Sunday, March 27, 2011

Research And Writing Are Hard!

You already know writing a thesis is hard.

This post is meant to demonstrate solidarity with you as move from first ideas to the hard work of working through large amounts of material at the same time you're still looking for just the sources you'll need.

The picture I took this morning is of the floor just to the right of my chair at my desk.

On April 7th, for an international conference being held at Vanderbilt University in Nashville, I'm scheduled to read a paper called "Andre Umstaende: Erection as Self-Assertion in Heinrich von Kleist's 'Marquise von O..."

The paper isn't done yet.

After five full days of reading and writing during spring break, I worked on it all day this Friday, Friday night, all day yesterday, yesterday evening, and will now turn to it today again as soon as I'm done. I've got a great idea (that was the proposal the organizers of the conference accepted) and I've got a couple of dozen pages of notes and even some paragraphs. I've got 12 important articles about the story (see them lying there?), I've got an important book called "Fragments for a History of the Human Body" and theoretical works by Irigaray, Burke, Schopenhauer, and Herder. And most important, I've got the work by Kleist that I'm reading so closely that I've almost worn it out.

Moving from the original good idea to the development of that idea is just plain hard.

I'll let you know how it goes.

Keep letting us know how your projects are going.

We're in this together.

Sunday, March 20, 2011

A Couple of Links for Thinking About Over the Break

Folks, I'm sure that many if not most of you are enjoying a bit of downtime from schoolwork this week. (A few have posted new and intriguing items nonetheless.) Therefore, in place of the usual advice and exhortations, I thought I'd just paste in a couple of links to interesting pieces in the Sunday NYT this week. One is an English teacher's argument for teaching students how to tweet and text elegantly, rather than merely churn out bulky term papers (hmmm, thoughts anyone?). The other is a book review of James Gleick's new tome, The Information, which has an interesting take on the explosion of types of information, including Wikipedia, that you are all now dealing with. Happy Spring everyone, here are the links:

The opinion piece on "Teaching to the Text Message":

The book review on Gleick:

Sunday, March 13, 2011


Our friend (and professor of English at UVU) Jan Wellington spent yesterday evening with us. She's a fine writer (about travel during the French Revolution, for instance) and she's a wonderful maker of jewelry.

She brought several of her recent creations to show us. Each has a name. Each is made of beads Jan has collected. She knows the history of the beads -- which range from Czech glass to German silver to Nevada turquoise.

The necklace on the far right, for instance, is made of Tuareg beads (the Tuareg are nomads of the Sahara and make remarkable jewelry, as well as wearing blue robes).

I thought of the beads and of how Jan collects them and then strings them while reading the blog posts today.

Writing a thesis and making in jewelry have a lot in common, I think.

Before you can make anything, you've got to have materials to make it with. That takes collecting. Several of your blogs show the results of some good collecting. You've found good information to work with.

While you're collecting, you're also thinking about how to make sense of the information you've got. You're working out an argument, a narrative thread, a story to tell.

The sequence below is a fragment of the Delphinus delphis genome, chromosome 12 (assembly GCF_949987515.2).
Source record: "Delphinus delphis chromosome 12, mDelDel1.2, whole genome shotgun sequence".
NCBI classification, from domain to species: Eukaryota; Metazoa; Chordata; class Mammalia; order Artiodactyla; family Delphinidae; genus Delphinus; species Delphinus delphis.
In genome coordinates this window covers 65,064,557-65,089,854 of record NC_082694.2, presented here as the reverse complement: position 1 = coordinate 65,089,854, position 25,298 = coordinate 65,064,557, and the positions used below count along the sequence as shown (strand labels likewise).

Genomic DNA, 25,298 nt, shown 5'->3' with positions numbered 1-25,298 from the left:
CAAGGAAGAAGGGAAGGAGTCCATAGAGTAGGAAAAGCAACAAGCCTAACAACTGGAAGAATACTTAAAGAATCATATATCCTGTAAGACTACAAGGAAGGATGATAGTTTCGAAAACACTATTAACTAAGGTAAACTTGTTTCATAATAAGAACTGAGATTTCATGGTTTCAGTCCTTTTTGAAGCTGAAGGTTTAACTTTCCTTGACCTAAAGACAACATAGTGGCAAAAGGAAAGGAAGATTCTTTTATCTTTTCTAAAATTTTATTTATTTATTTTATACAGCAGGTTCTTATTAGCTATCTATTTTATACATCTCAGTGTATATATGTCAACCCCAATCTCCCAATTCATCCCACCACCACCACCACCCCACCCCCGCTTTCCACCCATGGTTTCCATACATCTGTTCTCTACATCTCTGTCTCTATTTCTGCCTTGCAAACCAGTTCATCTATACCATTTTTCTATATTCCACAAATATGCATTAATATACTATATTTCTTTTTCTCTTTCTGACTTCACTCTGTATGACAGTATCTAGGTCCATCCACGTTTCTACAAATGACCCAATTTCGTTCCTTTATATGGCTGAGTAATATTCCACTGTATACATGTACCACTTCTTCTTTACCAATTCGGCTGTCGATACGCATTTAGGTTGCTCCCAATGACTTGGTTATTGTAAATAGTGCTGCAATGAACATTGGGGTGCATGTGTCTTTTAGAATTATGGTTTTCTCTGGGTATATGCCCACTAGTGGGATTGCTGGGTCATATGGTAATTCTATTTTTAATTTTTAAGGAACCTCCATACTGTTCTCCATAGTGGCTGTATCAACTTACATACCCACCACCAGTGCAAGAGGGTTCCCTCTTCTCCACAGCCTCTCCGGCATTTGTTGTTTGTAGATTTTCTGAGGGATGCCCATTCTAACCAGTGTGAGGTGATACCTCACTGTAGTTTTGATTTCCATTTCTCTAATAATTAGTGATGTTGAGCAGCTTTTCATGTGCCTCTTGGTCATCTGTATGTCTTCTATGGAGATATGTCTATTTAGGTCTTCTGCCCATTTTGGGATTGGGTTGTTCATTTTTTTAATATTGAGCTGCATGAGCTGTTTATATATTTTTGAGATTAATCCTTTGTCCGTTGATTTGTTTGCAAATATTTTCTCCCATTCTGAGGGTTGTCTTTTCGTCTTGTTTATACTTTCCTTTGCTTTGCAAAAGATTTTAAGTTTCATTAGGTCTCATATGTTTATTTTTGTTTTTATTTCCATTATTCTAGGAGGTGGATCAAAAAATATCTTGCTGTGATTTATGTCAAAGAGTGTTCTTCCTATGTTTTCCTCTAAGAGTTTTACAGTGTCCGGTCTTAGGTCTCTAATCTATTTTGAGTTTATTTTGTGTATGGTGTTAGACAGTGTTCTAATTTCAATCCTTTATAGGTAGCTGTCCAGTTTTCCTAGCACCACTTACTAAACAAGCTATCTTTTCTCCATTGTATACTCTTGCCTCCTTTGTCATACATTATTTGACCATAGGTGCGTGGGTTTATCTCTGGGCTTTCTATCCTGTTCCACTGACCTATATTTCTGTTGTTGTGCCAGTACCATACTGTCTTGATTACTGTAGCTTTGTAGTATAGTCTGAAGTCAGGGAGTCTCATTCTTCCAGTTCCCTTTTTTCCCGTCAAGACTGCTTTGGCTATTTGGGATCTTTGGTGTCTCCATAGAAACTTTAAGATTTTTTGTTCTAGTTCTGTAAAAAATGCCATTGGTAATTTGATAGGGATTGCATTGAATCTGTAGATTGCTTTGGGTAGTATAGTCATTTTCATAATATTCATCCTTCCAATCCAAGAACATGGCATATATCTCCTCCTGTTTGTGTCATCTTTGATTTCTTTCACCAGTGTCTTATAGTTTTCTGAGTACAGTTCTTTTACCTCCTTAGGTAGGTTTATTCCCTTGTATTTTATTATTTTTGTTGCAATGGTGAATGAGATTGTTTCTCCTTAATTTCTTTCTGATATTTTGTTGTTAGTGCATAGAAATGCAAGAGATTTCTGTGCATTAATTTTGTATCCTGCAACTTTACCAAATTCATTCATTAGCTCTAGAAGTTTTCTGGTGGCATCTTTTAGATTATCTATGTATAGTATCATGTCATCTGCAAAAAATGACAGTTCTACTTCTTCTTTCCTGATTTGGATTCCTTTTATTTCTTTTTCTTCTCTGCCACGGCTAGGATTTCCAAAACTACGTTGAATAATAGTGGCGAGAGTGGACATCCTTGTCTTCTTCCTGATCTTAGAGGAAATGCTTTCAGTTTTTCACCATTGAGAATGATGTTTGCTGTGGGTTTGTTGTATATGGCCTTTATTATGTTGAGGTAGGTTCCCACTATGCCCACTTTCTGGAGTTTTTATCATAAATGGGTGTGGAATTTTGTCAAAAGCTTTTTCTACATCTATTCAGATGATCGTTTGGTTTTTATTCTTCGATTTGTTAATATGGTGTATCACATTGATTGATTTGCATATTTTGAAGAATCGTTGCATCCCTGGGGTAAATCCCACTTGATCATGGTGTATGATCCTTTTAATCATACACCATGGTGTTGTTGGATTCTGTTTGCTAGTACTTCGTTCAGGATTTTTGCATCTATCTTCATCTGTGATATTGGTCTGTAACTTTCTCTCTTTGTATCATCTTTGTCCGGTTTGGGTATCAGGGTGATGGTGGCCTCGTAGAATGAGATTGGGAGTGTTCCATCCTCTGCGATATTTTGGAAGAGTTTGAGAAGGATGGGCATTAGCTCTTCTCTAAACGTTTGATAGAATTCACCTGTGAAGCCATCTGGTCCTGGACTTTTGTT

It's not enough, obviously, to have a pile of beads. It takes a good eye, inspiration, patience, stringing and restringing to make a good necklace or bracelet.

Thus the title of the post: patience. As you continue to work, making some progress each week, enjoy what you're doing, trust yourself, be patient as your move forward.

And if you'd like to see more of Jan's work, here's a link:

Sunday, March 6, 2011


After reviewing the latest posts, I am worried, frankly, about a general lack of urgency. Desultory commentary--on an article read, an opportunity opened, an interesting contact made--at the rate of one post per week will string your thesis project along quite nicely for a few years or more. The assignment given last week was not an ultimatum, nor would simply meeting its requirements be the highest form of progress, but the assignment was given because we are becoming anxious about the months flying by. Put another way, to pass this course requires the completion of a capstone thesis proposal: a full work up of annotated sources sufficient to the completion of the project, a working thesis, an explanation of inspirations, methods and goals, and a step-by-step outline of how and when the capstone will be completed. We are now approaching the midpoint of the term and very near to the end of regular, all-student class meetings, after which you will scatter to complete your proposals while keeping regular contact with us. The object, once again, is a fully functional capstone proposal, not any series of assignments or the minimal update of a weekly post.

Some of you are obviously making great progress. Those of you who are not making great progress (or who are not sure what bee got into my bonnet this morning) should read through ALL of the other posts, taking note of those that most clearly approach the goal of a complete capstone proposal as described above. Read our comments on each post. If you can say to yourself, when viewing even the most far advanced project, "Ha! I have done as much as this and more already," then by all means post all the wonderful stuff you have done. Post as often as you have fresh material to post. Aim to finish the proposal early. Aim to prove my concerns totally unfounded. Put me in my place; show me what wonderful things you have done and are doing.